Ever since the emergence of States in the medieval period, military force has been used to attain economic and political objectives. Grotious, in the 15th century had opined that, nations limited the use of force to three justifiable causes: ‘defence, recovery of property and punishment’. The Industrial Revolution forced the European states to search for markets for the finished products as well as for the easy availability of raw material. The ambit of Grotian ‘justness’ and the Machiavellian ‘necessity’ was widened to encompass the use of force for securing markets in America, Asia and Africa for the finished goods.
The foundation for the edifice of the United Nations was being laid even before the war in the Pacific had ended; it arose rather indirectly from the ‘Declaration by the United Nations’ of January 1, 1942. This Declaration did not envisage the creation of a world body on the lines of the League or an improvised version of it. Instead, the Declaration concerned the allied campaign against the Axis Powers. However, the Big Four (US, USSR, Britain and China), in the Moscow Declaration of 1943 outlined a world body, the United Nations, to be set up at the end of the war to maintain international peace and security in a new world order.
With Allied victory only a few months away, the Big Four agreed on the structure, composition and powers of the new world body at Dumbarton Oaks in October 1944. The aim of the drafters was to provide a more complete, effective and most importantly, a collective security system than that provided by the League. This was sought to be achieved by entrusting the primary responsibility of maintaining peace and international security in the Security Council and endowing it with extensive powers to carry out this onerous responsibility. The Council could not only recommend pacific settlement of a dispute within the ambit of Chapter VI of the Charter but also authorise collective action by land, air or sea under Chapter VII. An attempt was thus made to give the new organisation the collective ‘teeth’, which the League lacked.
After the cataclysmic events of the Second World War, the Allied Powers thought it was necessary to specifically provide in the U N Charter that force would not be resorted to, by individual states, except in self-defense; the other exception being collective enforcement action with the sanction of the Security Council.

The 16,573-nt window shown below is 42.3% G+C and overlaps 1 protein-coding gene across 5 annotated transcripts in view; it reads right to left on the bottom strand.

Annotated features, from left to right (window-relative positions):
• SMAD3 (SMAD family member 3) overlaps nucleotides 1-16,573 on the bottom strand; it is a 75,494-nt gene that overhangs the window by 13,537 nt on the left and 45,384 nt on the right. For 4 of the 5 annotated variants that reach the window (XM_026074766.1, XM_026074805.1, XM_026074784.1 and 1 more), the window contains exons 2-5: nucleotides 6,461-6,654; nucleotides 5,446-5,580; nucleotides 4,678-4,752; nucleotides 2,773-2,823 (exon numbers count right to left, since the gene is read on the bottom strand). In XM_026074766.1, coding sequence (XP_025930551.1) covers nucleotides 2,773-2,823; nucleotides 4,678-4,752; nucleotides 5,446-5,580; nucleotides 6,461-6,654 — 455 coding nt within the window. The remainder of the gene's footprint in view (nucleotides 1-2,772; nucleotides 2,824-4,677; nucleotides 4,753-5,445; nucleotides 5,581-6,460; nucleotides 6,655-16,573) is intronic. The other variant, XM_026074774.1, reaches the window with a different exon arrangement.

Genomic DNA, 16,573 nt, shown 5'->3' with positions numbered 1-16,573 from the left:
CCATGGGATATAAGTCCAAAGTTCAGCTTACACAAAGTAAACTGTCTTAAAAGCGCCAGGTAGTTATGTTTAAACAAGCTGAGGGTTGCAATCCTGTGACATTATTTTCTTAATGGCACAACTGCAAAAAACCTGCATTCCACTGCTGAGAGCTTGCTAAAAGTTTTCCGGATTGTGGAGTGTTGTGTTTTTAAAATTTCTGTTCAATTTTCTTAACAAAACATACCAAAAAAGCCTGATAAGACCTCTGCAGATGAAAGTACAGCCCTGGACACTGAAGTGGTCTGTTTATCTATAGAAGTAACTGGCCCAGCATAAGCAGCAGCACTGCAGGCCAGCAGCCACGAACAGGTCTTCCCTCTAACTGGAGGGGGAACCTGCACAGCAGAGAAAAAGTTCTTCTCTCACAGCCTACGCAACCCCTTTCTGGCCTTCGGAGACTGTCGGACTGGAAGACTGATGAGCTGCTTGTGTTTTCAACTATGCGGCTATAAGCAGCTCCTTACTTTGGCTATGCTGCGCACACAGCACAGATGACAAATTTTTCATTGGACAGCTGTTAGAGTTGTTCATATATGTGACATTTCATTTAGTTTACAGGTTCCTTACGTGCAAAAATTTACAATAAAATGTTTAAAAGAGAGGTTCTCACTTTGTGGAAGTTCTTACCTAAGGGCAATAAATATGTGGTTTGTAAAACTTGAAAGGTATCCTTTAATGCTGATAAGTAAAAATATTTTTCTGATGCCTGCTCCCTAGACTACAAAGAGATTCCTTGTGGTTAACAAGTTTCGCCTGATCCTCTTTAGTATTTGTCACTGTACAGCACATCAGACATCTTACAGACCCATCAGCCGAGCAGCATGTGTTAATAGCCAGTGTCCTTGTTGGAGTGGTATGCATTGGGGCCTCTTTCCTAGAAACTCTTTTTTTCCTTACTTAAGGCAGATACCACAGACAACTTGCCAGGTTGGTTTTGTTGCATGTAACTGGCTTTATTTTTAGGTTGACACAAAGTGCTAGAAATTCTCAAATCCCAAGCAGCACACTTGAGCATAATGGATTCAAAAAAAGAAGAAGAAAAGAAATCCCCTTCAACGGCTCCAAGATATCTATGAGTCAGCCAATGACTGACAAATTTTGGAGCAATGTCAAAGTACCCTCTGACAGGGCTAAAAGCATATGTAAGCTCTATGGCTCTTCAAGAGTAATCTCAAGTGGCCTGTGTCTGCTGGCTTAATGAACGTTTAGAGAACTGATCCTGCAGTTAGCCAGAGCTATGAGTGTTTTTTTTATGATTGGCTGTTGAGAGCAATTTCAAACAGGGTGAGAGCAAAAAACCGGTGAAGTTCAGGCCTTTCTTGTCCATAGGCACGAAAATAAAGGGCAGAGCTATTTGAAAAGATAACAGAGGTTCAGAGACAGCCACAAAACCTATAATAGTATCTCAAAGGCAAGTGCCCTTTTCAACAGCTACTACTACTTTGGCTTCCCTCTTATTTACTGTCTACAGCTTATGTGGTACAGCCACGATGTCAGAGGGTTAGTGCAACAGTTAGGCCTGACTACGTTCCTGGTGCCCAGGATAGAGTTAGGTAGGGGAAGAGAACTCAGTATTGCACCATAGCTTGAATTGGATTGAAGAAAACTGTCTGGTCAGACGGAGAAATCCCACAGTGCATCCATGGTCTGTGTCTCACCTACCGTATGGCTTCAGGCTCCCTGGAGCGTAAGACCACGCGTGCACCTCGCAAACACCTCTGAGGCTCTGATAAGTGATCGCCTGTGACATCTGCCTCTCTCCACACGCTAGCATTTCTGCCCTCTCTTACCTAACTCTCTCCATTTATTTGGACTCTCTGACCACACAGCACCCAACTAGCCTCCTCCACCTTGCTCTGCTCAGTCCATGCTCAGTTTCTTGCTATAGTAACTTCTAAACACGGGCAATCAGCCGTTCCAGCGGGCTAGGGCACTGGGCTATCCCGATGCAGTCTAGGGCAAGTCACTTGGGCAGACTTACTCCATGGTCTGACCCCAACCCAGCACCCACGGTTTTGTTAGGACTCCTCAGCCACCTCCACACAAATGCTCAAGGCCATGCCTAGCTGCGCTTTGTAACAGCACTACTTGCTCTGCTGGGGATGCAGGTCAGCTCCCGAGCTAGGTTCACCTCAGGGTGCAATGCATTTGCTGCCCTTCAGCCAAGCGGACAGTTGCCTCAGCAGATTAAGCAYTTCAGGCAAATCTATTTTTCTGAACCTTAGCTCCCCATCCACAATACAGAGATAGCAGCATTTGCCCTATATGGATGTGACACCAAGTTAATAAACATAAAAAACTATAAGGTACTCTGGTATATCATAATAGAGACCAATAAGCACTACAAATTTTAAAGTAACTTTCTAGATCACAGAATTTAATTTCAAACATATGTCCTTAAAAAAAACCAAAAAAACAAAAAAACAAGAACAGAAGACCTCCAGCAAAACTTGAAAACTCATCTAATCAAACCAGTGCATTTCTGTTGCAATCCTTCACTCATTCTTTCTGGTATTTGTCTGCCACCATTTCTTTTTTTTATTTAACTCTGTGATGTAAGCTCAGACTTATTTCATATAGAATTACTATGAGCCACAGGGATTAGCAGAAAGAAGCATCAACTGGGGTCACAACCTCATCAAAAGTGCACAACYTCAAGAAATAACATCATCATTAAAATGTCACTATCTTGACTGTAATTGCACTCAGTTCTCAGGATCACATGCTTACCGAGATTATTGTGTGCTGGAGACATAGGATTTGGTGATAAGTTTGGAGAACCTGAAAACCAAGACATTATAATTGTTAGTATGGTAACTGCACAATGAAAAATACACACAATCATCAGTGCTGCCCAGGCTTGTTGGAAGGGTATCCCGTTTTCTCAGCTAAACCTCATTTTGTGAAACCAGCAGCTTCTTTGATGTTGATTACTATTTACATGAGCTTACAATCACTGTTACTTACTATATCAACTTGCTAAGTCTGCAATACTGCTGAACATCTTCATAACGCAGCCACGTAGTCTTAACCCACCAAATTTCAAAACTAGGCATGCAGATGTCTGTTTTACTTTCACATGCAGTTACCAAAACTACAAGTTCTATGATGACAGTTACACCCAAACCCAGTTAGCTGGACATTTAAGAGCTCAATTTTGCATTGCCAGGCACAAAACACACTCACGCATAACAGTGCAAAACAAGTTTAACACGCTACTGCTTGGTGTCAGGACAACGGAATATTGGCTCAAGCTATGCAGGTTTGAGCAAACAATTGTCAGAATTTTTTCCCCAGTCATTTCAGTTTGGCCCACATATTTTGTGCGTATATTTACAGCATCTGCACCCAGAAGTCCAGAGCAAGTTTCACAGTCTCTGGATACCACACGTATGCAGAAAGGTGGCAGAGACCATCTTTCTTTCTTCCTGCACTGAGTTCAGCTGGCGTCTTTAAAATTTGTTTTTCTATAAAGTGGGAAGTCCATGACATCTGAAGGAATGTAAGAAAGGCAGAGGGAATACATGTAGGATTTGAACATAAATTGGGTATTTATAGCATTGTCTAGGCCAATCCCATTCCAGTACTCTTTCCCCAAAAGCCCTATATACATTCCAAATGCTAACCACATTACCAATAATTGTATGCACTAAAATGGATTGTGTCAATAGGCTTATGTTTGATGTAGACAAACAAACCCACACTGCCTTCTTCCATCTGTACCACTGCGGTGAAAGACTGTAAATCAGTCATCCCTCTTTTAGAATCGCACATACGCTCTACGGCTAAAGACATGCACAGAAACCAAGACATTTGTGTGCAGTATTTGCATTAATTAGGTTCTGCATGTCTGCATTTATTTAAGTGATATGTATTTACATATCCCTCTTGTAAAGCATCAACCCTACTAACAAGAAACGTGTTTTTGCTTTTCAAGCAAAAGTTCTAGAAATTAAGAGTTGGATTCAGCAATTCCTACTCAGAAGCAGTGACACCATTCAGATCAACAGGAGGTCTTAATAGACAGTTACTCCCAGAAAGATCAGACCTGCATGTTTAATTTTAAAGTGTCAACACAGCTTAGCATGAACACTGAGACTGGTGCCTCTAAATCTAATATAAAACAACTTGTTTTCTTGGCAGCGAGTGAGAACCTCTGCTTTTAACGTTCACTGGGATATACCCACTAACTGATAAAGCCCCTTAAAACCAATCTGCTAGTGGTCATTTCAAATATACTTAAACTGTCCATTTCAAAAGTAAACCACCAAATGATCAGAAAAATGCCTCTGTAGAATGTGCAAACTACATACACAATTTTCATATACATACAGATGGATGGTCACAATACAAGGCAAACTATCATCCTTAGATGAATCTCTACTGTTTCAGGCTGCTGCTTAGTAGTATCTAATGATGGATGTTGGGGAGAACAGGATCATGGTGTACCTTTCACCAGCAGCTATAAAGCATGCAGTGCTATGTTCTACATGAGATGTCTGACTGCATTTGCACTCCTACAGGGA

Article 2(4) of the UN Charter prohibits the use of force by states. States may resort to force only in exercise of their inherent right of individual or collective self-defense as provided under Article 51 of the Charter or as part of military sanctions authorized by the Security Council. [International humanitarian law applies with equal force to all the parties in an armed conflict irrespective of which party was responsible for starting that conflict. It comprises the whole of established law serving the protection of man in armed conflict.]
Charter prohibition on Use of Force – Article 2(4) states: All Members shall refrain in their international relations from the threat or use of force against the territorial integrity or political independence of any State, or in any other manner inconsistent with the Purposes of the United Nations.
By prohibiting the use of force, rather than war, this provision of the Charter skirts the question whether a particular conflict constitutes war. Although some writers have endeavoured to read Article 2(4) narrowly, arguing that there are instances in which use of force may occur without it being directed against the territorial integrity or political independence of any state or being in any manner inconsistent with the purposes of the UN, the prevailing view is that any use of force by one state against another will contravene provisions of Article 2(4) unless it can be justified by reference to any of the specific exceptions to that provision.
Right of self-defense: Article 51 states: Nothing in the present Charter shall impair the inherent right of individual or collective self-defense if an armed attack occurs against a Member of the United Nations, until the Security Council has taken measures necessary to maintain international peace and security. Measures taken by Members in the exercise of this right of self-defence shall be immediately reported to the Security Council and shall not in anyway affect the authority and responsibility of the Security Council under the present Charter to take at any time such action as it deems necessary in order to maintain or restore international peace and security.Term ‘armed attack’ is not defined. In its decision in Nicaragua v US, the International Court of Justice held that armed attacks included ‘not merely action by regular armed forces across an international border’, but also ‘the sending by or on behalf of a state by armed bands, groups, irregulars or mercenaries, which carry out acts of armed force against another state by such gravity as to amount to [inter alia] an actual armed attack conducted by regular forces….. or its substantial involvement therein. On this basis, systematic terrorist attacks organized, or perhaps sponsored by a state could constitute an armed attack to which the victim state could respond in self-defense. However, the Court went on t set a threshold by ruling that terrorist/irregular operations would constitute an armed attack only of the scale and effects of such an operation were such that it would have been classified as an armed attack rather than as a mere frontier incident had it been carried out by regular armed forces.